Myrna: True! Could you tell us about your book deal with Abrams Books for Young Readers? Did you have a literary agent?
Sharon: I’m represented by Susan Schulman at Susan Schulman Literary Agency.
Myrna: Did you get to choose your amazing illustrator? Details, please!
Sharon: The manuscript had been accepted, most of the revisions had been made, and we were waiting for an illustrator to be assigned or to sign on. This part of the process took the longest, and I was beginning to be concerned because I didn’t want the story to languish. And although people often say that authors have no input about illustrator selection, I found that our editor was very open and receptive to suggestions. In fact, he actually asked me for a list of illustrators that he might consider approaching. Since I’d been a classroom teacher and literacy coach, I’d read lots of children’s books to my students and in my work with teachers. It was really important that the illustrator depict Black people in a warm and inviting way.
Myrna: And Floyd Cooper does that so well.
Do you have any advice for our readers?
Sharon: Keep writing. Keep learning. And keep reading. I recently read a quote from Pam Allyn, “Reading is like breathing in. Writing is like breathing out.”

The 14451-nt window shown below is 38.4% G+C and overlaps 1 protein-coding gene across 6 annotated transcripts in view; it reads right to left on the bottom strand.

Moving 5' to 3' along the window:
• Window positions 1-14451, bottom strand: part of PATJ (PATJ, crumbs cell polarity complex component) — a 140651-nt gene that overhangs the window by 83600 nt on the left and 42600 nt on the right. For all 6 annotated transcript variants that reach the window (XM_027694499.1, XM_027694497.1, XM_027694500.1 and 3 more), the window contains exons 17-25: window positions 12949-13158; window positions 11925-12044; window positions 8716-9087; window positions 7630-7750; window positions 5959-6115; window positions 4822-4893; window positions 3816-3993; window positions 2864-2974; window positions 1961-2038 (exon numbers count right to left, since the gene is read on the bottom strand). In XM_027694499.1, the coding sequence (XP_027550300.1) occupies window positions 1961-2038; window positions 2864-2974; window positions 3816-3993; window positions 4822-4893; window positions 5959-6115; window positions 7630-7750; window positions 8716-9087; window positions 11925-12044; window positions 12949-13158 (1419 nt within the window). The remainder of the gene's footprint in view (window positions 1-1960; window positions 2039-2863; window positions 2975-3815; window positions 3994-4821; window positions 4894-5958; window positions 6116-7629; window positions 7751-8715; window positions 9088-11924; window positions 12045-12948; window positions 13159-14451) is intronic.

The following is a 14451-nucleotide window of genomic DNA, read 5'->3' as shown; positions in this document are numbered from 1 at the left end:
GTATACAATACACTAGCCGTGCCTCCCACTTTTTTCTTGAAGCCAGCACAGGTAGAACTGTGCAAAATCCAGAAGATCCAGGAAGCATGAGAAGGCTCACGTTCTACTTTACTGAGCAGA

Sharon: I think this is true: I find that I need both mentor texts and author mentors. I read mentor texts because I have come to appreciate the many ways in which picture book manuscripts can be crafted. Mentor texts in some ways provide a blueprint, but because there are so many types, they also help to expand my ideas about what a picture is … and can be. I also have several mentor authors that I read for a variety of reasons: some because they’re so prolific. They keep the ideas flowing and they’re continually publishing new titles. And, others are author mentors to me because they write across multiple genres: picture books, poetry, young adult … you name it. These kind of author mentors help me to think flexibly and remind me to continue to explore ways to express my creativity.
Myrna: I do the same thing. What’s next for you?
Sharon: I have fingers crossed for my follow-up manuscript: hopefully, it will be accepted. I’ll be sure to let you know when I have more good news.